Evelyn Yang's revelation that she was sexually assaulted by her OB-GYN has renewed national focus on a sweetheart plea deal between Manhattan's district attorney and her former doctor.
Yang, the wife of Democratic presidential candidate Andrew Yang, told CNN in an interview that aired Thursday about her experience in 2012. Since then, at least 15 women have come forward with similar allegations against the doctor, according to an attorney representing Yang and other alleged victims.
In the end, Dr. Robert Hadden, an OB-GYN at Columbia University's renowned hospital system, cut a deal with the district attorney's office in which he pleaded guilty to two of the nine charges against him and surrendered his medical license. Despite an initial recommendation that he receive four years behind bars, he served no prison time.
The deal also departed from the guidelines of a state disciplinary board and allowed Hadden to register as the lowest level sex offender, which kept his name out of a publicly searchable registry.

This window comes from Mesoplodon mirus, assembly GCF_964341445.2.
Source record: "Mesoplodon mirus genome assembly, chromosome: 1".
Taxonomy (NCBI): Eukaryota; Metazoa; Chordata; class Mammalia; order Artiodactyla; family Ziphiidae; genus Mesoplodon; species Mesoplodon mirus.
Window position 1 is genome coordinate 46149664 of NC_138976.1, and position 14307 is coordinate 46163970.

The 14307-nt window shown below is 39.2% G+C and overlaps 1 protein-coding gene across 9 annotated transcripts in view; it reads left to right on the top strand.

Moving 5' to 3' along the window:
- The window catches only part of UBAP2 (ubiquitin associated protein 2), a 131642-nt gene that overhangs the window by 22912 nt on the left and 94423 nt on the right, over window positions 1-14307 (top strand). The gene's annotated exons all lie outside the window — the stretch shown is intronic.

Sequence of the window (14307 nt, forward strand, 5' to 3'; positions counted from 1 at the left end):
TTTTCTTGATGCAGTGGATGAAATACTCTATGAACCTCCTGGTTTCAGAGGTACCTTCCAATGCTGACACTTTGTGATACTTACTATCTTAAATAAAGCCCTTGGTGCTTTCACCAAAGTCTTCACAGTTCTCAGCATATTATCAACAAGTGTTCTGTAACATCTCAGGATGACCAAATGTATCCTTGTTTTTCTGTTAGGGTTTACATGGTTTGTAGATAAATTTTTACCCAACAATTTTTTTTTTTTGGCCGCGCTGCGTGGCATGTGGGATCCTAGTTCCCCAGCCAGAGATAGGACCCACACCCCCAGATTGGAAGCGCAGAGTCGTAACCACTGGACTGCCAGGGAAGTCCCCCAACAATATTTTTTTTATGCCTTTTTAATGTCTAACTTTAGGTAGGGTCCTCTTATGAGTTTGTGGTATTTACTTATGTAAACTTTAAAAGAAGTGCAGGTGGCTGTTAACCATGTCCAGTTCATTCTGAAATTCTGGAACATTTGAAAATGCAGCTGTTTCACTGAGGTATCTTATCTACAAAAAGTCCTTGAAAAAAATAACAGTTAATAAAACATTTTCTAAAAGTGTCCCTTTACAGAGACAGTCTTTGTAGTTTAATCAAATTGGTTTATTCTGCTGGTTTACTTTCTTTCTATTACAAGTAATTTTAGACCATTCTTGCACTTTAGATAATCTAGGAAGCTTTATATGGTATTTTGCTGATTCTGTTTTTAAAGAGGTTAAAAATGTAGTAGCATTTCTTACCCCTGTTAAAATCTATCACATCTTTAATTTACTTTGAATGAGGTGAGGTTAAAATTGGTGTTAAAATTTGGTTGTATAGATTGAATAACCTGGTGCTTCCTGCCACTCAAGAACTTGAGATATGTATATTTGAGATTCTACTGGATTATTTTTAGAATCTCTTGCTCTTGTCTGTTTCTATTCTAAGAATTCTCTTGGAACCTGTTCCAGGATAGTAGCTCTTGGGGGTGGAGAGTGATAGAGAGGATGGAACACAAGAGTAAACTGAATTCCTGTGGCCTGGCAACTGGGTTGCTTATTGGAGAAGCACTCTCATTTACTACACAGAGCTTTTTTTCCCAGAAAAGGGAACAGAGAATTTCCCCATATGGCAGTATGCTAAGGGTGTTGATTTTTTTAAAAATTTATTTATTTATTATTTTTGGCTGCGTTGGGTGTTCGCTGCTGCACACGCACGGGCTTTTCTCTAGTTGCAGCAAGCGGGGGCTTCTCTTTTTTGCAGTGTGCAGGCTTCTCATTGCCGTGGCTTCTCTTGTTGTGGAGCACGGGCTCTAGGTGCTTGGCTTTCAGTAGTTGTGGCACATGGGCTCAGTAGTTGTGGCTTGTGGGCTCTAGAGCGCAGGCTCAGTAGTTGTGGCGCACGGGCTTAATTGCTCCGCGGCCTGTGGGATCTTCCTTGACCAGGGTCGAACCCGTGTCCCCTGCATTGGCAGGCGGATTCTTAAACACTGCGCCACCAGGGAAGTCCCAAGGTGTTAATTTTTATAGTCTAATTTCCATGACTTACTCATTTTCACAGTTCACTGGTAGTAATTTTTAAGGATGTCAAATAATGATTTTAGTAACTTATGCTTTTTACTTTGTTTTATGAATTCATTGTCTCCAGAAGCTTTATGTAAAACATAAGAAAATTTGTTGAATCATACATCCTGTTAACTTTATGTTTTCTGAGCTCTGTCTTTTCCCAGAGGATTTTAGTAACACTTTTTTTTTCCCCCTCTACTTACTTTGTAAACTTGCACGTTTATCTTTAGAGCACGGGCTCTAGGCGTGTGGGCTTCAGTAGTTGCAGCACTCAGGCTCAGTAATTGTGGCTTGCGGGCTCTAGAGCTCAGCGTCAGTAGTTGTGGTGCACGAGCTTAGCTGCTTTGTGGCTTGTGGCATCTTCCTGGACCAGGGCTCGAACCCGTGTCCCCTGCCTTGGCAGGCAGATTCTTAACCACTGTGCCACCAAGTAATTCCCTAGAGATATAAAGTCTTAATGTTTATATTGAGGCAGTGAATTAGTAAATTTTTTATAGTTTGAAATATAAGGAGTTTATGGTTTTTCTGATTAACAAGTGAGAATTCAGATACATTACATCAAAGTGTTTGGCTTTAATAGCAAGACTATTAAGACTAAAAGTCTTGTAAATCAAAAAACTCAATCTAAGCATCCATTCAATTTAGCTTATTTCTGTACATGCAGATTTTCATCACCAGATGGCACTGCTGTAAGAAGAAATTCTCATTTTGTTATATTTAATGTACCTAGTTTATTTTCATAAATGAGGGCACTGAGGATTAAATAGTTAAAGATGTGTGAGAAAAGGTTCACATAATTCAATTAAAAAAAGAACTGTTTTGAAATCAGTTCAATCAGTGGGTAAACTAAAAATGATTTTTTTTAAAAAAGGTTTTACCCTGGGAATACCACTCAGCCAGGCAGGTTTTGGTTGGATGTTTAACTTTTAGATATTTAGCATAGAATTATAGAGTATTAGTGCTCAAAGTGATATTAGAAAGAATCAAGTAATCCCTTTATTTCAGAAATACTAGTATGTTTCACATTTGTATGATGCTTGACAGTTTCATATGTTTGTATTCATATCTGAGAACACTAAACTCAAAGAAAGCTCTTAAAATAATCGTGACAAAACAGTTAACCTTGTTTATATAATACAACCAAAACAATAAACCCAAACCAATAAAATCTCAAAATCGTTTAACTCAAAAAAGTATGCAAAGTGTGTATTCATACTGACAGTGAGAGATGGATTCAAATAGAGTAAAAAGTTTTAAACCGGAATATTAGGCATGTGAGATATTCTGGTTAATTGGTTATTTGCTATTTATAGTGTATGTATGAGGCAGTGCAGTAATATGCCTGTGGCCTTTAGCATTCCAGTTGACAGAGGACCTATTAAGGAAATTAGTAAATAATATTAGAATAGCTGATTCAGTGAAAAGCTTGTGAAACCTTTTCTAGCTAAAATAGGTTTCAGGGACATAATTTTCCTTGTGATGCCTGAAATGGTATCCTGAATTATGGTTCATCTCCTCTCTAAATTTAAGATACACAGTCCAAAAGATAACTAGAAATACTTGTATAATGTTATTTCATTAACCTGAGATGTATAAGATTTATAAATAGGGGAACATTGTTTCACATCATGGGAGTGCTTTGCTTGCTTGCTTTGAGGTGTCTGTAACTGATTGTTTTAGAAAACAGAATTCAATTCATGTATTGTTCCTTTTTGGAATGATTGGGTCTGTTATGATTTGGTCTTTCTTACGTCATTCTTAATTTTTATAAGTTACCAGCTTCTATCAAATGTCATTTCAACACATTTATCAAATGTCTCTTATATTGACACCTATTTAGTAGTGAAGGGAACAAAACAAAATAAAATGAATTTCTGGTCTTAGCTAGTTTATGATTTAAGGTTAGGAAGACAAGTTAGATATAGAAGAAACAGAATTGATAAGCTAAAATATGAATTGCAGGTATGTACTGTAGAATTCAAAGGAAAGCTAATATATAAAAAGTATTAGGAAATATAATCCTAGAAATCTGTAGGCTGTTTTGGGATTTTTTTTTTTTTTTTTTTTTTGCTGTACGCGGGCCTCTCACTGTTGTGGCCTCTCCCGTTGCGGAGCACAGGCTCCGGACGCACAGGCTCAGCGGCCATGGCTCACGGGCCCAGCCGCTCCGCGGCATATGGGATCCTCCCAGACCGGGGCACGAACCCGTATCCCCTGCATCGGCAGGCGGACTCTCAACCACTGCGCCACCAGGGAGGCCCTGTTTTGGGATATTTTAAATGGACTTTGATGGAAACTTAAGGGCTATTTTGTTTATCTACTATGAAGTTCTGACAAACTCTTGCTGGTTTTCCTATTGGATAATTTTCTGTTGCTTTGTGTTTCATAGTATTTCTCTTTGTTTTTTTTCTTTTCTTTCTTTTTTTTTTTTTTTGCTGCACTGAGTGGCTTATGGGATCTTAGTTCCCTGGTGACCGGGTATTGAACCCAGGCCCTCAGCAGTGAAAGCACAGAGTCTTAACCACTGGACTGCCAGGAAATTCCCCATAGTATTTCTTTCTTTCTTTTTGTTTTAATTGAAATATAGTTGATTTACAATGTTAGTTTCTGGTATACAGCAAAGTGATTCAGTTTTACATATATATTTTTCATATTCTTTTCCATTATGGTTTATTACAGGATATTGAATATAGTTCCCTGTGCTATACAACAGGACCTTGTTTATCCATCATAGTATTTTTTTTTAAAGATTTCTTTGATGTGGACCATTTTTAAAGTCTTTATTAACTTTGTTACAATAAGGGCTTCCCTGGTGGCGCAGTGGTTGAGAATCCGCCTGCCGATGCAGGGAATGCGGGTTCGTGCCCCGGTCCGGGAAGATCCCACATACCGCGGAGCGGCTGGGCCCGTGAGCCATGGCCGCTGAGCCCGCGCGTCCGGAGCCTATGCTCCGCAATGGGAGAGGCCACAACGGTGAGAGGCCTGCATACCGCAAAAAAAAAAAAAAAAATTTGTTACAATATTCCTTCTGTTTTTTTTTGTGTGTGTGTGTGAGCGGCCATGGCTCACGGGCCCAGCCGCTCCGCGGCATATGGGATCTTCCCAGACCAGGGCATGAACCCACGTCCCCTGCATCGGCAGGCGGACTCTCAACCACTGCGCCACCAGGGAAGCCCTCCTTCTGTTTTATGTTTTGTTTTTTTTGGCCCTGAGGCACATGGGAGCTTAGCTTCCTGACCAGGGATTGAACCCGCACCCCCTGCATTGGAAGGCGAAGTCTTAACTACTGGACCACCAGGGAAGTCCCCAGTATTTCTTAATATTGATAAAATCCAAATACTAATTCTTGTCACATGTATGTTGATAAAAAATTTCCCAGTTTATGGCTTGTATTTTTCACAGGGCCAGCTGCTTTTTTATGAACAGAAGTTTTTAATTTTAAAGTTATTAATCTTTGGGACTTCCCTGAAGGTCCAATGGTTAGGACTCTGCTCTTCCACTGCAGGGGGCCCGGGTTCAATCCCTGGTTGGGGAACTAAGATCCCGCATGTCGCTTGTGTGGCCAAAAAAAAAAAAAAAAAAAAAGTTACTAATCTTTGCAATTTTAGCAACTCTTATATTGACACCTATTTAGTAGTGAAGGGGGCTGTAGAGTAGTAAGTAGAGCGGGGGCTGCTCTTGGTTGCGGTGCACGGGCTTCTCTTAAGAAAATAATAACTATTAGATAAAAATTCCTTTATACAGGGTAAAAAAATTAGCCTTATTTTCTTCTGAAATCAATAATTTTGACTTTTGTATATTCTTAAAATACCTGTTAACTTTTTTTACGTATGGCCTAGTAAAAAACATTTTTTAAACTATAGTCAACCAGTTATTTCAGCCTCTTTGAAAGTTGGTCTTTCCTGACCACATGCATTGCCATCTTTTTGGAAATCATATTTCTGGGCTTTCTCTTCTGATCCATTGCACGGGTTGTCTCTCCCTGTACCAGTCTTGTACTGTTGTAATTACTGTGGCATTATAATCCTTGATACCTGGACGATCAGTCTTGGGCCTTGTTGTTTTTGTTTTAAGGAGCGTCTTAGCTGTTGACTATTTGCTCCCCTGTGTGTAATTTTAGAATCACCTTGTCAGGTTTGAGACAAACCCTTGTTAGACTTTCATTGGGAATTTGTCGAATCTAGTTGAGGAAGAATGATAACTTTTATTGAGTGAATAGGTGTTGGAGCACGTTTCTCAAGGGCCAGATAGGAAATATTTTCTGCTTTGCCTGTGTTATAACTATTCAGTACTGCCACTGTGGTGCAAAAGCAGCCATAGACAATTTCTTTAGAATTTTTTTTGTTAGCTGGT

With Yang speaking out about Hadden's abuse this week, this time publicly, scrutiny has returned to the Manhattan DA's handling of the case and to the broader obstacles sexual assault victims face in seeking to hold assailants accountable.
Although police arrested Hadden in 2012 after a patient complained he assaulted her, the arrest was voided and he was released as the DA's office investigated. Yang told CNN Hadden abused her after this point.
"It's like getting slapped in the face and punched in the gut," she said. "The DA's office is meant to protect us, is meant to serve justice, and there was no justice here."
Several former patients in civil lawsuits allege that Hadden manipulated them by making inappropriate sexual remarks "in an effort to lower their boundaries and break-down their defenses," then abused them by "ogling, groping, verbally assaulting, and physically abusing, violating, sexually abusing, and penetrating" them during the performance of medically unnecessary examinations.